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$10-a-day child care coming to Sask. this spring

Fees for licensed child care in Saskatchewan will drop to $10 a day this spring.

Parents whose children are under the age of six and attend regulated child care full-time in Saskatchewan can expect to pay $217.50 per month.

The fee reductions will save families $395 to $573 per month for each child, a provincial news release said.

"The Government of Saskatchewan is committed to investing in affordable, inclusive and high-quality child care that provides children with a positive start in life while also giving parents the flexibility and choice to build both a family and career," Education Minister Dustin Duncan said in the release.

Julie Wermie, a mother of four, said this reduction will help her family plan for the future. Two of her children are still in daycare.

“When we first started out paying for daycare, the fees were like $800-900 per child, so it was very financially difficult to go through that,” Wermie said.

“Now that they’re down to $10 per day is absolutely amazing. It helps so much for us to continue putting away education money for our kids later on.”


The provincial and federal governments are working on plans to create more jobs in early childhood education, in response to the demand felt by those in the sector.

The agreement will also provide grants for regulated child care facilities, funding for free training and education to increase the number of early childhood educators and wage enhancements of up to $5 per hour.

“We know that there is a lot of turnover. As we’re building this plan out with the federal government we wanted to incentivize those that are already in the sector to stay in the sector while, at the same time, working to develop a wage grid for the sector,” Duncan said at a press conference Monday.

Duncan added establishing that wage grid for early childhood educators is a priority for the ministry of education in 2023.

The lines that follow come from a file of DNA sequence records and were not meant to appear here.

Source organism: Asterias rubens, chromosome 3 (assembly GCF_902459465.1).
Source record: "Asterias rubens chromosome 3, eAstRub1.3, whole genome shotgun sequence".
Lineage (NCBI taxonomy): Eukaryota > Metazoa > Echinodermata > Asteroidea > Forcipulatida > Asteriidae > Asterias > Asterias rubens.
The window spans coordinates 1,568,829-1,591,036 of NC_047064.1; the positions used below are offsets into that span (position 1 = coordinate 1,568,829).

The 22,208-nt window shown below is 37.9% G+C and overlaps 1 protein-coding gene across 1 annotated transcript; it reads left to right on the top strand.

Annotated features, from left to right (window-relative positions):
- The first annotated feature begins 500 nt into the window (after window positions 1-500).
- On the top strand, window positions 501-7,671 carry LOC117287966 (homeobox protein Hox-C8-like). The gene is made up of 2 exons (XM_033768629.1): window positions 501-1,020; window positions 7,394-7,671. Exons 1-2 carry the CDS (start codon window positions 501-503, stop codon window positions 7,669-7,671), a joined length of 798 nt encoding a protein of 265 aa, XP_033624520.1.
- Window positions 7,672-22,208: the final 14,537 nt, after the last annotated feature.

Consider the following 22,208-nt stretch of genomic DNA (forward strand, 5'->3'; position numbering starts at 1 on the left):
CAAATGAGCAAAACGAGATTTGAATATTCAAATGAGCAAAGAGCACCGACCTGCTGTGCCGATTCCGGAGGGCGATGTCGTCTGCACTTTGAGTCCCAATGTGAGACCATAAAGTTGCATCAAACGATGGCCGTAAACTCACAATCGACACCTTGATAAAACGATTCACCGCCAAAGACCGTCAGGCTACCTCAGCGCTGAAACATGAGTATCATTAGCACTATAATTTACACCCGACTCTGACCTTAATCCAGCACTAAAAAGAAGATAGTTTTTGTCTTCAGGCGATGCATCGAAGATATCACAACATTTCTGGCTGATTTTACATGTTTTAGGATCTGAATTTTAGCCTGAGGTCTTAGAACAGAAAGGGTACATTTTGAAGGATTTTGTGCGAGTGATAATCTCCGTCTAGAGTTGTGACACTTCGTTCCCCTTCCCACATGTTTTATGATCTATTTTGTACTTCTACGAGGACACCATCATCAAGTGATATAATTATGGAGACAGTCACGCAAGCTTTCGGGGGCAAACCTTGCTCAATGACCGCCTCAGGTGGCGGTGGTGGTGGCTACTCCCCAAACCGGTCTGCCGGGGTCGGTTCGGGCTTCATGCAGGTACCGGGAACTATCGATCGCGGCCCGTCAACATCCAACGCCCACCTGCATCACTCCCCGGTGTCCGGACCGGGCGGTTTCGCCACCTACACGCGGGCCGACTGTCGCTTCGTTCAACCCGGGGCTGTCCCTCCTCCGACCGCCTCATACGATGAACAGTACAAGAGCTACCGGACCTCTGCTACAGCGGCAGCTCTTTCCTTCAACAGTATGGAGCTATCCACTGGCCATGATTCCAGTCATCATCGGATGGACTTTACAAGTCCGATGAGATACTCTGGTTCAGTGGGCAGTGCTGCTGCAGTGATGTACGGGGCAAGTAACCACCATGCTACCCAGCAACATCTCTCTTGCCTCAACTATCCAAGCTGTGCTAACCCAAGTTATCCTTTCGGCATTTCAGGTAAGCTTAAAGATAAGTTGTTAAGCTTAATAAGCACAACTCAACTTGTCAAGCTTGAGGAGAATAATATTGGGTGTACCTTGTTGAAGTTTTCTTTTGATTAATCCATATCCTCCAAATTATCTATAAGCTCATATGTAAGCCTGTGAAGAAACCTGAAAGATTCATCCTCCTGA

Bailey Fleck, the director of Weldon Childcare, said while the new announcements are promising, the industry needs to see follow through in order to continue helping children.

“We are struggling hard with staffing. When we do get staff, we’re struggling to keep them because the wages are so, so low. There’s no pension and there’s minimal benefits, if any,” Fleck said.

“We have been basically in crisis mode for the last year for sure.”

Previously, Fleck said job postings would receive around 30 applicants. Now they’re lucky to have couple of people apply who have the necessary qualifications.

“There’s been a huge push for more child care spaces across Saskatchewan and I absolutely agree that that is needed for sure. Our waitlist is a million miles long,” Fleck said.

“But the biggest thing is that we don’t have the [people] to staff those facilities. Until we see a higher wage grid for all of our staff - those who are educated and those who are working towards education -we’re not going to get anywhere with those new childcare spaces.“

In 2021, the federal Liberal government earmarked $30 billion over five years to establish a national child-care program by 2026, and has since been working with each province on an individual basis to see the plan through.

“By working together, Canada and Saskatchewan have achieved our shared goal of affordable child care three years ahead of schedule,” Minister of Families, Children and Social Development Karina Gould said in the news release.

“We are continuing to focus on achieving other important targets through the Canada-wide system, such as space creation and support to early childhood educators, to ensure that every family has access to high-quality, affordable, flexible and inclusive child care.”

The reduction is set to come into effect on April 1. Top Stories

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